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Dali’s Optical Illusions Dawn Ades

Dali’s Optical Illusions Dawn Ades, фото 1
Dali’s Optical Illusions Dawn Ades, фото 2Dali’s Optical Illusions Dawn Ades, фото 3
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Dali’s Optical Illusions Dawn Ades
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В наличииDali’s Optical Illusions Dawn Ades
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Dali’s Optical Illusions Dawn Ades, ed. New Haven, CT: Yale University Press, 2000. Pages: 196.

ISBN 0-300-08177-4.

In 2000, the Wadsworth Atheneum Museum of Art in Hartford, Connecticut organized a show of 71 of Salvador Dali’s works involving optical illusions. The show subsequently traveled to the Hirshhorn Museum and Sculpture Garden in Washington, DC, and the Scottish National Gallery of Modern Art in Edinburgh.

Salvador Dali (1904–1989) was born in Figuras, Catalonia, Spain, and studied in Madrid. The events of the Spanish Civil War figured prominently in his life. Dali resided in the United States from 1940 until 1948 before returning to Spain.

The catalog presents 51 color reproductions on separate pages with additional details of seven of the reproductions. There are 16 reproductions of monochromatic works, 3 photographs of his sculptures, and one reproduction of his photographs. There are four essays: one by the editor discussing Dali’s optical illusions; one by the Director of the Wadsworth Atheneum relating Dali’s work to others; one discussing Dali’s association with the Atheneum beginning in 1931; and one relating Dali’s career to his time. These essays are illustrated with 23 color reproductions and 45 monochromatic reproductions.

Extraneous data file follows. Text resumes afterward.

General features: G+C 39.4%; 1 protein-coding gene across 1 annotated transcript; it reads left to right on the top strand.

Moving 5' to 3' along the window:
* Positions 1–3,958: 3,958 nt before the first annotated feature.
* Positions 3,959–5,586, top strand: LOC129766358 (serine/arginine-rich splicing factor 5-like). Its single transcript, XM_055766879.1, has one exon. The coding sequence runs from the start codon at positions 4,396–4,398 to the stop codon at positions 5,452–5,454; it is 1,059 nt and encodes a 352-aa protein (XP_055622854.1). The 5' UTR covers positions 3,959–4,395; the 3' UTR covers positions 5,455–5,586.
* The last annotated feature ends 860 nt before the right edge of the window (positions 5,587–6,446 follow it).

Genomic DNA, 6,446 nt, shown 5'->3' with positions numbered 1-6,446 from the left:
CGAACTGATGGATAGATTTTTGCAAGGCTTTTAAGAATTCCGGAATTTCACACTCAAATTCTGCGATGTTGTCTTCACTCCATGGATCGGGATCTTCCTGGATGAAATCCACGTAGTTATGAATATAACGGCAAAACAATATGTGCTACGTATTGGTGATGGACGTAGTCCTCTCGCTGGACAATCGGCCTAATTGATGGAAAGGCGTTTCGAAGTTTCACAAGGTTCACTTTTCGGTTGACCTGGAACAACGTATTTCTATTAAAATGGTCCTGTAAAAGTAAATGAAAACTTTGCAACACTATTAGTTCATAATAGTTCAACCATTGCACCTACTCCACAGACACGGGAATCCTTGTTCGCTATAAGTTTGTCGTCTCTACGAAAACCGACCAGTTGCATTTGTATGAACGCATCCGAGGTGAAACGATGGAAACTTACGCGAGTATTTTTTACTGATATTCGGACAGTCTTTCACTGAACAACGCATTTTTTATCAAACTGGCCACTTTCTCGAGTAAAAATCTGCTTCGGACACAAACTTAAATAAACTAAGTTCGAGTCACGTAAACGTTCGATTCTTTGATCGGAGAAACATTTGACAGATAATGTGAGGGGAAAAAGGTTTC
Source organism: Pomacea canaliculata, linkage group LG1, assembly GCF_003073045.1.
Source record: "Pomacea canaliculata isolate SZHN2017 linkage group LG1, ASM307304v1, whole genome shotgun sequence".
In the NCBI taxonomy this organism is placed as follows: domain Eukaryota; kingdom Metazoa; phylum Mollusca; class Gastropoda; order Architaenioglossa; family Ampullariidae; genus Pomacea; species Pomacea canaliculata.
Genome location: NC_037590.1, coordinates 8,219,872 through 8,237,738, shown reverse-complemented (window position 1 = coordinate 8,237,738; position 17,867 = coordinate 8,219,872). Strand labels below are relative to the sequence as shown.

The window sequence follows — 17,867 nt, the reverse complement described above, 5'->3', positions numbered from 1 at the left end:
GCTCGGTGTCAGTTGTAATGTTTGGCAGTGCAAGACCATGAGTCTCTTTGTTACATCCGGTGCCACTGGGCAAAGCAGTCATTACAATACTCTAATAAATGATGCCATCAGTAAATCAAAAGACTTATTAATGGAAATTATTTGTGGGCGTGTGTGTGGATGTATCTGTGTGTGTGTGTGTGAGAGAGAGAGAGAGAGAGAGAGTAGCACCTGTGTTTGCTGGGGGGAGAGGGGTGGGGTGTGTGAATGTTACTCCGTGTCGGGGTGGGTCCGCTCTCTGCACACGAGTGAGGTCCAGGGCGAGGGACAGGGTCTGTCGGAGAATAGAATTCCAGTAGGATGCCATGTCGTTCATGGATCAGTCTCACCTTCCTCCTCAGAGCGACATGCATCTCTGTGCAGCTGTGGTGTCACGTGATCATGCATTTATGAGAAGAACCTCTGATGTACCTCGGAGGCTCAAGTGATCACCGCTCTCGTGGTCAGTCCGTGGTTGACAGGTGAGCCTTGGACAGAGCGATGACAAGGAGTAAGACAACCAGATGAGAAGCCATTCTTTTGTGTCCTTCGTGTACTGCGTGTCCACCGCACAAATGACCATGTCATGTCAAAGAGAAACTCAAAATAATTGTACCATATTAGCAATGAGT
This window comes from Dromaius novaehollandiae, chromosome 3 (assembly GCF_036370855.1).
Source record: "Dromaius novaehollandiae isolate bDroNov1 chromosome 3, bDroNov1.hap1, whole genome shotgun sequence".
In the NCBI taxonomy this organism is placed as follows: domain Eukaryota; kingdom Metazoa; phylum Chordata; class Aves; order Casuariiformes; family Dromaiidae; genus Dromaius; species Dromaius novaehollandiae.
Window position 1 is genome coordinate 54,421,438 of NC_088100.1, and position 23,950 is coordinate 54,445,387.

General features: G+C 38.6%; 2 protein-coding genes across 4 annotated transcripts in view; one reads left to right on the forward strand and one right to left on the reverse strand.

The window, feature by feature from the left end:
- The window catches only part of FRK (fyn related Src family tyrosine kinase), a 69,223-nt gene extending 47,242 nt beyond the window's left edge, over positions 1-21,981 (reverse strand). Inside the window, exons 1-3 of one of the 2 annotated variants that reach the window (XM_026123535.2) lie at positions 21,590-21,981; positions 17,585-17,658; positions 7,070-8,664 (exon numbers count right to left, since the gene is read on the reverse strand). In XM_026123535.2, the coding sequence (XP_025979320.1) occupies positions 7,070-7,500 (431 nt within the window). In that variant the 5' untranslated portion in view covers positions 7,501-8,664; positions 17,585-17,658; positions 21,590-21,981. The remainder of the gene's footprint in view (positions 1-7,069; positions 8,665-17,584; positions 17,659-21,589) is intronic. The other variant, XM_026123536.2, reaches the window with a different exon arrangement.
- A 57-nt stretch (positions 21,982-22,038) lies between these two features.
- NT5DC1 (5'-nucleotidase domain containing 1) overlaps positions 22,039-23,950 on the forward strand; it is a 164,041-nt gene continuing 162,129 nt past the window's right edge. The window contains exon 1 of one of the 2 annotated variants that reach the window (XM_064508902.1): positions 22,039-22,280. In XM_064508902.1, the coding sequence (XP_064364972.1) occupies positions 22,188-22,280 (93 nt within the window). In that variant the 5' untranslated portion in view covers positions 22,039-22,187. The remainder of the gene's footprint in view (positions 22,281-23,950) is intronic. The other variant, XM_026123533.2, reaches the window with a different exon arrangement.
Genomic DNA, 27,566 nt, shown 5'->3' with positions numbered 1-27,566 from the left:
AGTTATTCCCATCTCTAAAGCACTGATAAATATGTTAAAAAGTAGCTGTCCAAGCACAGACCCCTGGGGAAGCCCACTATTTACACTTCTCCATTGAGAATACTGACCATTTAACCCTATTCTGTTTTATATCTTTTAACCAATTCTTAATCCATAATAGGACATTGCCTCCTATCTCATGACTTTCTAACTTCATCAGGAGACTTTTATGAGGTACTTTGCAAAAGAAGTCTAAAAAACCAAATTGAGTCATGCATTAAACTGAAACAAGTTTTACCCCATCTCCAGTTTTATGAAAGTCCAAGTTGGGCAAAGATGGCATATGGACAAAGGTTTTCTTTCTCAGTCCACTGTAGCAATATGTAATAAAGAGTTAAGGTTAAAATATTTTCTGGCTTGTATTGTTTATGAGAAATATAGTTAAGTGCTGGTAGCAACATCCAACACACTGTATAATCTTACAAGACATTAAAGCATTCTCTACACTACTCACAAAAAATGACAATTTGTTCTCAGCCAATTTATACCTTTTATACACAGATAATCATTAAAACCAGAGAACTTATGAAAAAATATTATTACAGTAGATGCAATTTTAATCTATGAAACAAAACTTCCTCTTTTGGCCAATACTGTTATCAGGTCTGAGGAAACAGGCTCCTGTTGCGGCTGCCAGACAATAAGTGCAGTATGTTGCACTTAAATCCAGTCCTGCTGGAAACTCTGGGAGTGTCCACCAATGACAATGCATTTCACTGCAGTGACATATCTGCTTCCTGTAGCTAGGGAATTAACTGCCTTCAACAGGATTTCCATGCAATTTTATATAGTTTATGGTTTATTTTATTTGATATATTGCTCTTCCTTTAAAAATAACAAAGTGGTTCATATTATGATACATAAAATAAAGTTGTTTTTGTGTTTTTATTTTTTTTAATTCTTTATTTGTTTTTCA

Miles Unger reviewed the show elegantly, 1 but there are some points of interest to optometrists that he did not emphasize.

1. Three pairs of the paintings (Figures 62 to 67) are designed for viewing with Wheatstone or Brewster stereoscopes. One pair (Figures 66 and 67) fuses for a central abstract pattern but rival in the periphery.

2. Four paintings are in the style of Rubin’s duck-rabbit 2 or Boring’s mother-daughter illusions. 3 When these double images are viewed through a blurring lens, a face emerges from the unrelated details of the painting (Figures 31 to 35, 38, and 44).

3. Unger has discussed Dali’s use of anamorphosis, the reproduction of an image distorted in a mirror (Figures 9, 13, 14, 17, 18, and 20). Unger comments that “seeing is as much an act of invention as discovery.”

The lecturer eager for refreshing alternatives to optical illusion illustrations presented too often may want to turn to Dali’s colorful paintings.

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